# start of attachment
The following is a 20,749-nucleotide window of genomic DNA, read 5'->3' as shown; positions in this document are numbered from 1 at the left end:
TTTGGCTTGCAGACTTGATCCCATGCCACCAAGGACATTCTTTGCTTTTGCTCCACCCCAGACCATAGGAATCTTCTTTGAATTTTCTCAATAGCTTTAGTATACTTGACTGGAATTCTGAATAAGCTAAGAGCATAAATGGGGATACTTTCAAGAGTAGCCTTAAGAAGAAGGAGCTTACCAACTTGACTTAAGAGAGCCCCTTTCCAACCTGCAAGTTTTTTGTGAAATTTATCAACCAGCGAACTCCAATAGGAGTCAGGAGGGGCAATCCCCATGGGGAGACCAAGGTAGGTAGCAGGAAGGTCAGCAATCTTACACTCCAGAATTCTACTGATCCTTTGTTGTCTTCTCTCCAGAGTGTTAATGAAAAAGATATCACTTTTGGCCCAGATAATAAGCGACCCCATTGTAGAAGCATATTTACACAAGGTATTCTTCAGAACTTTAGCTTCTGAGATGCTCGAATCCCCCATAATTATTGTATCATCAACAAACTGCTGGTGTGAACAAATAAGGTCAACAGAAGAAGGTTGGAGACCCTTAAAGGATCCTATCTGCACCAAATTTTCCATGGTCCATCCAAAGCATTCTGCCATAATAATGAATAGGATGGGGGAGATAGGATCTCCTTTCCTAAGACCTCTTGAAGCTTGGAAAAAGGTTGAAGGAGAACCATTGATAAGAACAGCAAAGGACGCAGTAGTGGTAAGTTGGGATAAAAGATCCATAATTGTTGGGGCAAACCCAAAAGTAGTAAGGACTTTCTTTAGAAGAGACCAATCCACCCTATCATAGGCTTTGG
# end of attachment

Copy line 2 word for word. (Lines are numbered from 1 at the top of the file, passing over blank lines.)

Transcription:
TTTGGCTTGCAGACTTGATCCCATGCCACCAAGGACATTCTTTGCTTTTGCTCCACCCCAGACCATAGGAATCTTCTTTGAATTTTCTCAATAGCTTTAGTATACTTGACTGGAATTCTGAATAAGCTAAGAGCATAAATGGGGATACTTTCAAGAGTAGCCTTAAGAAGAAGGAGCTTACCAACTTGACTTAAGAGAGCCCCTTTCCAACCTGCAAGTTTTTTGTGAAATTTATCAACCAGCGAACTCCAATAGGAGTCAGGAGGGGCAATCCCCATGGGGAGACCAAGGTAGGTAGCAGGAAGGTCAGCAATCTTACACTCCAGAATTCTACTGATCCTTTGTTGTCTTCTCTCCAGAGTGTTAATGAAAAAGATATCACTTTTGGCCCAGATAATAAGCGACCCCATTGTAGAAGCATATTTACACAAGGTATTCTTCAGAACTTTAGCTTCTGAGATGCTCGAATCCCCCATAATTATTGTATCATCAACAAACTGCTGGTGTGAACAAATAAGGTCAACAGAAGAAGGTTGGAGACCCTTAAAGGATCCTATCTGCACCAAATTTTCCATGGTCCATCCAAAGCATTCTGCCATAATAATGAATAGGATGGGGGAGATAGGATCTCCTTTCCTAAGACCTCTTGAAGCTTGGAAAAAGGTTGAAGGAGAACCATTGATAAGAACAGCAAAGGACGCAGTAGTGGTAAGTTGGGATAAAAGATCCATAATTGTTGGGGCAAACCCAAAAGTAGTAAGGACTTTCTTTAGAAGAGACCAATCCACCCTATCATAGGCTTTGG